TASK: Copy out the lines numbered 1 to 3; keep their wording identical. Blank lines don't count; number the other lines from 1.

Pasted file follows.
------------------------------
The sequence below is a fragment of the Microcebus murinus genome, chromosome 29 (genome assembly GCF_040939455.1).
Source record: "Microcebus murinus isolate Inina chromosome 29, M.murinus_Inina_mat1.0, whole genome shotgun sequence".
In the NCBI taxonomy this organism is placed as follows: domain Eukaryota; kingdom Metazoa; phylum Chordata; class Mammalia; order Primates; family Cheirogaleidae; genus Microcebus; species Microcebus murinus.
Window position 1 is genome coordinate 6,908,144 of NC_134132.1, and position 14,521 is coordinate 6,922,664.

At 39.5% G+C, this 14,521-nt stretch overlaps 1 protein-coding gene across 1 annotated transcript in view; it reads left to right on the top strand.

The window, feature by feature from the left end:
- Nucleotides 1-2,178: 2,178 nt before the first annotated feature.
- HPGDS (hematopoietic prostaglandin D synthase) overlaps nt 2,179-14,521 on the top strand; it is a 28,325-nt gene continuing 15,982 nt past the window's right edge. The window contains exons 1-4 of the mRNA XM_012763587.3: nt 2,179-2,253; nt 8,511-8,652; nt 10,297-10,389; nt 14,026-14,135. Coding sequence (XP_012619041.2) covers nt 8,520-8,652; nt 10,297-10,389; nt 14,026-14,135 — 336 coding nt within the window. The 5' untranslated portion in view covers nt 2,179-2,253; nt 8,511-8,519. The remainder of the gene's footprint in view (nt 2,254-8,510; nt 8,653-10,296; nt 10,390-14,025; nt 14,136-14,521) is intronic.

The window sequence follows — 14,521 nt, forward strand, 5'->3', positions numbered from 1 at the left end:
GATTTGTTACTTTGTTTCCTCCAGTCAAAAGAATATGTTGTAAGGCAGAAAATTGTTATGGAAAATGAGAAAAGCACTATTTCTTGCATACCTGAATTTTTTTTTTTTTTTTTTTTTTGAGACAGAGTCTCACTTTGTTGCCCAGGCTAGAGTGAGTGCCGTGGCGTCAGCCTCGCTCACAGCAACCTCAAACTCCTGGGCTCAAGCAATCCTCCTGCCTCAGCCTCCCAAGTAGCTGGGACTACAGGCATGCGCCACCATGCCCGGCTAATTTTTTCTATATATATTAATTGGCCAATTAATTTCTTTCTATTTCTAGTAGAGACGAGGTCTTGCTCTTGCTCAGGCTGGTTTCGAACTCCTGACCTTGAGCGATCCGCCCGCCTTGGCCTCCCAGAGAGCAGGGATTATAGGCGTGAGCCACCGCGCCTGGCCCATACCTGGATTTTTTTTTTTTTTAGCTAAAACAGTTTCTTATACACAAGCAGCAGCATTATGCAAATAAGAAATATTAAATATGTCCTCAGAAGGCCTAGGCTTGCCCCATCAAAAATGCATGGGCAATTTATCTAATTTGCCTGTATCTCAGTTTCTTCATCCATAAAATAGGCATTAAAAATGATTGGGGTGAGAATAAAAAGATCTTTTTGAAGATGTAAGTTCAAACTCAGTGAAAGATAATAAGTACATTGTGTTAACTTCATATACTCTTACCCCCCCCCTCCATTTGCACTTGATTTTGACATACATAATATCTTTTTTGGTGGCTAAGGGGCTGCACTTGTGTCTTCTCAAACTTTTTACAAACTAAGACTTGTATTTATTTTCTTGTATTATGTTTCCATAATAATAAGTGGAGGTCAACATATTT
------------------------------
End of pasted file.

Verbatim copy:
The sequence below is a fragment of the Microcebus murinus genome, chromosome 29 (genome assembly GCF_040939455.1).
Source record: "Microcebus murinus isolate Inina chromosome 29, M.murinus_Inina_mat1.0, whole genome shotgun sequence".
In the NCBI taxonomy this organism is placed as follows: domain Eukaryota; kingdom Metazoa; phylum Chordata; class Mammalia; order Primates; family Cheirogaleidae; genus Microcebus; species Microcebus murinus.